The human body has its own heating and cooling system that works constantly to keep itself at a constant temperature. Called the hypothalamus, this cone-shaped gland is located in the brain and is responsible for controlling the temperature of the body. The hypothalamus stimulates muscles that control body hair to help the human body stay warm and it triggers the sweat glands to cool the body.
The human body’s internal temperature
The human body keeps a consistent internal temperature of 37C or 98.6F. The hypothalamus regulates the temperature by ensuring the heat a body generates is equal to the heat that is lost. The human body generates heat even when it is not moving. Blood, circulating through the body, keeps our body warm. It is important to note it is possible for our limbs and hands and feet to be cooler than our internal body temperature. This is due to factors such as external temperature and to the amount of energy spent by the blood as it moves within the body.
The hypothalamus has the important job of keeping the internal organs of the body at a steady temperature. While the extremities and limbs can lose heat or gain heat in small amounts without much danger, the organs of the body need to be maintained at a constant temperature.
Much like a thermostat senses changes in temperature, the human body has tiny receptors built into the skin that sense change in the temperature on the outside the body. This information is passed to the hypothalamus, or main temperature control of the body. There are also receptors built into the body that notify the hypothalamus if the temperature of the blood changes.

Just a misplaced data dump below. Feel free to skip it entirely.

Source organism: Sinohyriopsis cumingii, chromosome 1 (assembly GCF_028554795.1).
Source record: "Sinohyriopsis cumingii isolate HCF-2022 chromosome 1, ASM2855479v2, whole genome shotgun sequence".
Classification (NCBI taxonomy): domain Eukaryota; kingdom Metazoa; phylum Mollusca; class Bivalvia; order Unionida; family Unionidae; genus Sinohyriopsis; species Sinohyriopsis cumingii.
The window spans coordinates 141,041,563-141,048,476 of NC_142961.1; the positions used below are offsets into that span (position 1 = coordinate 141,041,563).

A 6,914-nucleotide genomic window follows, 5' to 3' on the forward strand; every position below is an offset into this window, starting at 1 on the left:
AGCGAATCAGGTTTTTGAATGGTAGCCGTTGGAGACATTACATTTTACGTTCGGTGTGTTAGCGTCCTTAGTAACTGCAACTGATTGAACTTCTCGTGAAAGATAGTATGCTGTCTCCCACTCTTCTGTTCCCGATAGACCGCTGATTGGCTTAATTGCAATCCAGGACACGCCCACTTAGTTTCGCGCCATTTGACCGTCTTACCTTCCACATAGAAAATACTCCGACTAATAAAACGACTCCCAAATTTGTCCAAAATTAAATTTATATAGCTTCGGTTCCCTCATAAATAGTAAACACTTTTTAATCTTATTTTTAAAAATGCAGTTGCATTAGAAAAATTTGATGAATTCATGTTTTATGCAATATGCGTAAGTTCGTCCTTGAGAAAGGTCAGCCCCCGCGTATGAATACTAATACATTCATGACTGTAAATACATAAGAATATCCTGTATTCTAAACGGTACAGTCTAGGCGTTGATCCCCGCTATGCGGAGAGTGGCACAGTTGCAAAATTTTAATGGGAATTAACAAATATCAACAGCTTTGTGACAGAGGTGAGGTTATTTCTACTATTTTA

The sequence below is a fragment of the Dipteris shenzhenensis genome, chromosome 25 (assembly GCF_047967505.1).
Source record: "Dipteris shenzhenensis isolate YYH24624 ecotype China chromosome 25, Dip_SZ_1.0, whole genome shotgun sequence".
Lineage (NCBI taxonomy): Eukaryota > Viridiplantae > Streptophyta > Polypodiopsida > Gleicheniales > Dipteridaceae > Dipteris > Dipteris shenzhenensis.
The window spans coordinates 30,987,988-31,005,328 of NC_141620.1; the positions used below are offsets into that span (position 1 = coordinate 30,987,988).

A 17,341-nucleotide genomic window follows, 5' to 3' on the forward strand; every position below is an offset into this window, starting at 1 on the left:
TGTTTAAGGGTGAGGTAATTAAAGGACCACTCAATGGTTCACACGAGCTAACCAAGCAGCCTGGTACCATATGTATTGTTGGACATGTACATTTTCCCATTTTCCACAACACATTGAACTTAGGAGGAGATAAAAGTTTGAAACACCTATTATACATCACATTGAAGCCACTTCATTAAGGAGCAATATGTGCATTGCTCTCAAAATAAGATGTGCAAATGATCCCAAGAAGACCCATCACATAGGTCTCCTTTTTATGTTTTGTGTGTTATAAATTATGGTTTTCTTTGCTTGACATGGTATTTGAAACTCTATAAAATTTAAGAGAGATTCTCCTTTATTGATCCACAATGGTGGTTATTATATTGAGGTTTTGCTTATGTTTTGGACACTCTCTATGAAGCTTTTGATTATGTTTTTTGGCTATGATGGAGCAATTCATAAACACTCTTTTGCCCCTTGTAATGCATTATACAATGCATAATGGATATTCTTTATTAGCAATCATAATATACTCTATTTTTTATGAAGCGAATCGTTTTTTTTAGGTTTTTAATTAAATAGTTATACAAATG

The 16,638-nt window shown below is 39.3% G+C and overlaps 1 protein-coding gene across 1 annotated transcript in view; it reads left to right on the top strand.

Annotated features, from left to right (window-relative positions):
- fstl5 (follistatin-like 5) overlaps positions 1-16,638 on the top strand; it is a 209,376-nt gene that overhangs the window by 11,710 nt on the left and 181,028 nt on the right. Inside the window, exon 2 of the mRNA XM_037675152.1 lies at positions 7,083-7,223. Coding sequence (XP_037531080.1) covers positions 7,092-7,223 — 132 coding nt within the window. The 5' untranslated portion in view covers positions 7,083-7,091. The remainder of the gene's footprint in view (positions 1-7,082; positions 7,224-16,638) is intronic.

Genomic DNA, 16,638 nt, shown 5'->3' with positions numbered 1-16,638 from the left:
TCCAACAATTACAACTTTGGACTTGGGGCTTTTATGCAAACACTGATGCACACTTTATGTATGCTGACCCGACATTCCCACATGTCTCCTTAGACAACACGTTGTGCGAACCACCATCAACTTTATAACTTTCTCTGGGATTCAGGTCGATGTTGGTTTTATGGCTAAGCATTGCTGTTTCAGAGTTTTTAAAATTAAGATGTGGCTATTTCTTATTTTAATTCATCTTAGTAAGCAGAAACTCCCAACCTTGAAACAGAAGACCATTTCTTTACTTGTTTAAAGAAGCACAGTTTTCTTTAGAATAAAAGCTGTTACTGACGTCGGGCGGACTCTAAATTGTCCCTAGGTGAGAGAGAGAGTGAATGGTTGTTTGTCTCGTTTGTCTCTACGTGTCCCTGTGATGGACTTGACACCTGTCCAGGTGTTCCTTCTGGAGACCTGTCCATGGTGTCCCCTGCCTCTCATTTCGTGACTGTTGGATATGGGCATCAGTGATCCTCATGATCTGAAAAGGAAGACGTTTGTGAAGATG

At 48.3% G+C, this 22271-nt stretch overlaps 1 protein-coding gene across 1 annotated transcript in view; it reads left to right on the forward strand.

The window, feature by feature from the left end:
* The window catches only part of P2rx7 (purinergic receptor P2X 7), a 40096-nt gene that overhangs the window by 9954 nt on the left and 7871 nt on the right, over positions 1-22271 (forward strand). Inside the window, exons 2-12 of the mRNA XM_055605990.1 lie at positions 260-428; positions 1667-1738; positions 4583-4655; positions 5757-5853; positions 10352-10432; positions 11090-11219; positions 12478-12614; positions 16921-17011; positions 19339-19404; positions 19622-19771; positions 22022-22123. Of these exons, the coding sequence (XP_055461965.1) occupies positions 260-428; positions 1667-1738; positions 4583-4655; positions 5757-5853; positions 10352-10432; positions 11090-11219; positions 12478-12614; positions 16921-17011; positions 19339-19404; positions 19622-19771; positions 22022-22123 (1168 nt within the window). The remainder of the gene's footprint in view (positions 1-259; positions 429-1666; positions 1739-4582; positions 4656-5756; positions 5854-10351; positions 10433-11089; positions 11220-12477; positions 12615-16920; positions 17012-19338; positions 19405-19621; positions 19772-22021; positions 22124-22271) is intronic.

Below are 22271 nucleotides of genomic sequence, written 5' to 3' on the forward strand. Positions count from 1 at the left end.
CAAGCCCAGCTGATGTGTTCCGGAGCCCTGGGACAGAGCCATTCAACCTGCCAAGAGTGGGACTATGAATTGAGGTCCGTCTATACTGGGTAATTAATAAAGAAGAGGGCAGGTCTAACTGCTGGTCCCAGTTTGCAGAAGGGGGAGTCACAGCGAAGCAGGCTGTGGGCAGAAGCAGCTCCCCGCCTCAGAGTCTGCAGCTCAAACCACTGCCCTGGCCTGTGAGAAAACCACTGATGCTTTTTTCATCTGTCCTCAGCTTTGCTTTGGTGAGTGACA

What happens when temperature changes within the body
If the sensors notify the hypothalamus that the external temperature surrounding the body has changed or the internal temperature of the body has risen or dropped past 37C or 98.6F, the hypothalamus works to regulate the temperature.
If the human body is in danger of becoming too cold, the hypothalamus causes the muscles in the body to contract to help the body warm. These muscle contractions are known as shivering, and the movement is designed to put heat back into the body. It also causes the hair on the arms to stand up, which warms the human body. These movements are designed to protect the body and the organs within. If the body gets too cold, hypothermia sets in. This occurs when the temperature of the human body drops below 35C or 95F, because the human body is losing heat faster than it can manufacture it.
If the human body begins to get too warm, the hypothalamus reacts by stimulating the skin and the sweat glands. The sweat glands secrete fluid known as sweat onto the skin. The sweat serves to cause the body to lose heat through the evaporation process. If the external temperature rises too rapidly and the body cannot keep up through the sweating process, heat exhaustion and heat stroke can take place. That is why it is vital the human body remains hydrated when outside or when external temperatures are hot.
The hypothalamus also works on the blood vessels, causing them to expand if the human body becomes too hot and to contract if the human body becomes too cold. When the blood vessels expand, blood is pushed closer to the surface of the skin causing the body to flush or appear red. When the blood vessels constrict, blood is drawn away from the skin in an effort to heat the blood, causing the skin to whiten or to appear pale.
It is amazing to consider one small gland located within the brain controls the temperature for the entire human body.